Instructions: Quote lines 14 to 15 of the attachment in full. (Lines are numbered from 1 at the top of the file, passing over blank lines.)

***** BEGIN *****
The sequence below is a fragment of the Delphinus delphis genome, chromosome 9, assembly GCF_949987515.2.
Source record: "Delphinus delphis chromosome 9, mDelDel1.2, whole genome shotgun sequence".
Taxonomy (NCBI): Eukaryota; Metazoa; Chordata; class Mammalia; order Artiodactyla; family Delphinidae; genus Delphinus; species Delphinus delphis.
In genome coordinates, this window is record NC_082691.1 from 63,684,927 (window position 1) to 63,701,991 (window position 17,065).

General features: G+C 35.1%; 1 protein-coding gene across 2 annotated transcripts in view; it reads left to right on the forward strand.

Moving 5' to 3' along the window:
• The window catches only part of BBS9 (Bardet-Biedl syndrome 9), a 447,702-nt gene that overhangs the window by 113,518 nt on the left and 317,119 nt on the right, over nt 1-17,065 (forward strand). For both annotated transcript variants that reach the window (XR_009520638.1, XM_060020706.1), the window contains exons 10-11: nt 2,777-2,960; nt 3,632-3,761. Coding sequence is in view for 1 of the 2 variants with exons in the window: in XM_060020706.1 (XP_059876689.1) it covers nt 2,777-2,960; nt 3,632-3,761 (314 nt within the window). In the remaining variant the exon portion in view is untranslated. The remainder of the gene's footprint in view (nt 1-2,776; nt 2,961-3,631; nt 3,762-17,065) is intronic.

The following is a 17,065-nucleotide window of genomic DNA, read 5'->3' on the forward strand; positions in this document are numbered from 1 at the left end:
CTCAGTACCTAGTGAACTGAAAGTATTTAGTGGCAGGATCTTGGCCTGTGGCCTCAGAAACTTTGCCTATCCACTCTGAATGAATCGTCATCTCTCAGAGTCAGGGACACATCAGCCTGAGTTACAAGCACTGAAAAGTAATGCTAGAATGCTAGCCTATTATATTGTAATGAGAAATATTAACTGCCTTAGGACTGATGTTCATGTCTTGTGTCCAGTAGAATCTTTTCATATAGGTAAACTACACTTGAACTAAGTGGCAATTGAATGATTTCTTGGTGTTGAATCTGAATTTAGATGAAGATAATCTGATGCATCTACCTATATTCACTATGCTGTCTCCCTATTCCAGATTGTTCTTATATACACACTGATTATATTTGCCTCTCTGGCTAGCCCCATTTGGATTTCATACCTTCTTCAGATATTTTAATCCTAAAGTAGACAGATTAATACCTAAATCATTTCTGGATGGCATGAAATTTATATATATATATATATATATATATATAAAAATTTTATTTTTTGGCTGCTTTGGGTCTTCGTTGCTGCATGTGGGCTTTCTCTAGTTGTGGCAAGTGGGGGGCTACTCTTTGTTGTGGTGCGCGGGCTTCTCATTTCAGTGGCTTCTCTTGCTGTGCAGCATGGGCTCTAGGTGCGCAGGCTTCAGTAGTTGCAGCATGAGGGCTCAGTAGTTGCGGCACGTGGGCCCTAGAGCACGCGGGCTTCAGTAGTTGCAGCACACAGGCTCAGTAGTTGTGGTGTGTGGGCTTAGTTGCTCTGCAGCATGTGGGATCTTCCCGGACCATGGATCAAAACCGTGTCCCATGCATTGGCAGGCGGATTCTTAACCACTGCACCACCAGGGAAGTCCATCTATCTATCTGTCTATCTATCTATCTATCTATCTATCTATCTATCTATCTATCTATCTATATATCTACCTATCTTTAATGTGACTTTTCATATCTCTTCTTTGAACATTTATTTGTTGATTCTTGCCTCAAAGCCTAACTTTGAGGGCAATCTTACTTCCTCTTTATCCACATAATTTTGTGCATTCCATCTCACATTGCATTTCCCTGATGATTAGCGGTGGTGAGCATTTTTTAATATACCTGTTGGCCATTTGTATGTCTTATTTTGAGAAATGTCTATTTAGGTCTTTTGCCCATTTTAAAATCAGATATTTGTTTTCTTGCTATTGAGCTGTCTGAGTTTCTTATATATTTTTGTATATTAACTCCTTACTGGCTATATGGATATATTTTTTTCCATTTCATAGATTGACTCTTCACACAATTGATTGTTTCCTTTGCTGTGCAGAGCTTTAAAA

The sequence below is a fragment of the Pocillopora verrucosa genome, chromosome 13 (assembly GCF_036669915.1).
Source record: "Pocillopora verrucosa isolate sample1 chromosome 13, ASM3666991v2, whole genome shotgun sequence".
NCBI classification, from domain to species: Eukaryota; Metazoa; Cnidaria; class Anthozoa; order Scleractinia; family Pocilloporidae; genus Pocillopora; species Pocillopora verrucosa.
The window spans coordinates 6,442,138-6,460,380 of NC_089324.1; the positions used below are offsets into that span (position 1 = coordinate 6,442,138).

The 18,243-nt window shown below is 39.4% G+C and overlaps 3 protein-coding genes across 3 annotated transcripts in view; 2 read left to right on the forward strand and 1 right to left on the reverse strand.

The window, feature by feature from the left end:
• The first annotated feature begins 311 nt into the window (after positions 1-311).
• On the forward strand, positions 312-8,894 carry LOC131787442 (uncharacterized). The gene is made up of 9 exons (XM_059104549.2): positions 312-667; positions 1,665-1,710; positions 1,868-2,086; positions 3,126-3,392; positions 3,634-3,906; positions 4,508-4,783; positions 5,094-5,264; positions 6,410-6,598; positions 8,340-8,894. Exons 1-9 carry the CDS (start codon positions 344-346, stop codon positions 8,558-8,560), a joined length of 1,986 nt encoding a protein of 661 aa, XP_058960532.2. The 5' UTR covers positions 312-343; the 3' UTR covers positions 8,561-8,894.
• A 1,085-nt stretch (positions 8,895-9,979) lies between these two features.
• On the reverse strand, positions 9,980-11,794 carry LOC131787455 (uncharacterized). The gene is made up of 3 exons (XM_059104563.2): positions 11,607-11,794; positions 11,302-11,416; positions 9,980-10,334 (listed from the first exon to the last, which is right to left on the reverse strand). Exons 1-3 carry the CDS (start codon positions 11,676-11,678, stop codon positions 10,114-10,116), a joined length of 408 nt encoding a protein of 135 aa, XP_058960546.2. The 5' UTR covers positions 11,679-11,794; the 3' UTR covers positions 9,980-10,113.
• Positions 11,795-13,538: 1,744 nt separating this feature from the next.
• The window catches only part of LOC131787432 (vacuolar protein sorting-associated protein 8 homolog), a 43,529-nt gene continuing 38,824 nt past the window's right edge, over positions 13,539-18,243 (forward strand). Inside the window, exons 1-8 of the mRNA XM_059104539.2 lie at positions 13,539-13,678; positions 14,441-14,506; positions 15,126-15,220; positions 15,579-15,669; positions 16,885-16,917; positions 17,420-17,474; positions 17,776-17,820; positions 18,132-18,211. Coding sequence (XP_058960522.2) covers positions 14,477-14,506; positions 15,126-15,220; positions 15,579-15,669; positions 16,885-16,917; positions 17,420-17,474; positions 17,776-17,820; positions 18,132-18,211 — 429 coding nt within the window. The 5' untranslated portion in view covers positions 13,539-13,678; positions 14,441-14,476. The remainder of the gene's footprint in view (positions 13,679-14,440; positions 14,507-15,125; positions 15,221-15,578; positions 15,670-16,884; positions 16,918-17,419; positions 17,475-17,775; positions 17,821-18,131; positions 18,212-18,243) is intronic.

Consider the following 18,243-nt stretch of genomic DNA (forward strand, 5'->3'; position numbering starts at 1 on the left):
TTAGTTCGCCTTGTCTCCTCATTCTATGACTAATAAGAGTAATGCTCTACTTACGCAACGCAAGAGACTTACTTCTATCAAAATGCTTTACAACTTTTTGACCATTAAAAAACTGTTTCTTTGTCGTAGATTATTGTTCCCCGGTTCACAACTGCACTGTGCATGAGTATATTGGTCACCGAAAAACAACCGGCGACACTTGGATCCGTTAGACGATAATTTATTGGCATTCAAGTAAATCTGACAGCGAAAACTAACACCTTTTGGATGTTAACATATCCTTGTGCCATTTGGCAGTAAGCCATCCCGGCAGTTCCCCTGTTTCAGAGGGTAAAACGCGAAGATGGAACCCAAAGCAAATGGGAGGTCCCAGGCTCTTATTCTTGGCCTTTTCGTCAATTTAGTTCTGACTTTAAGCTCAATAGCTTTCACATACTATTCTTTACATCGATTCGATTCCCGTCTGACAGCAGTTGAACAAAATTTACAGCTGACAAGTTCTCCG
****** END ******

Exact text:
The 18,243-nt window shown below is 39.4% G+C and overlaps 3 protein-coding genes across 3 annotated transcripts in view; 2 read left to right on the forward strand and 1 right to left on the reverse strand.

The window, feature by feature from the left end: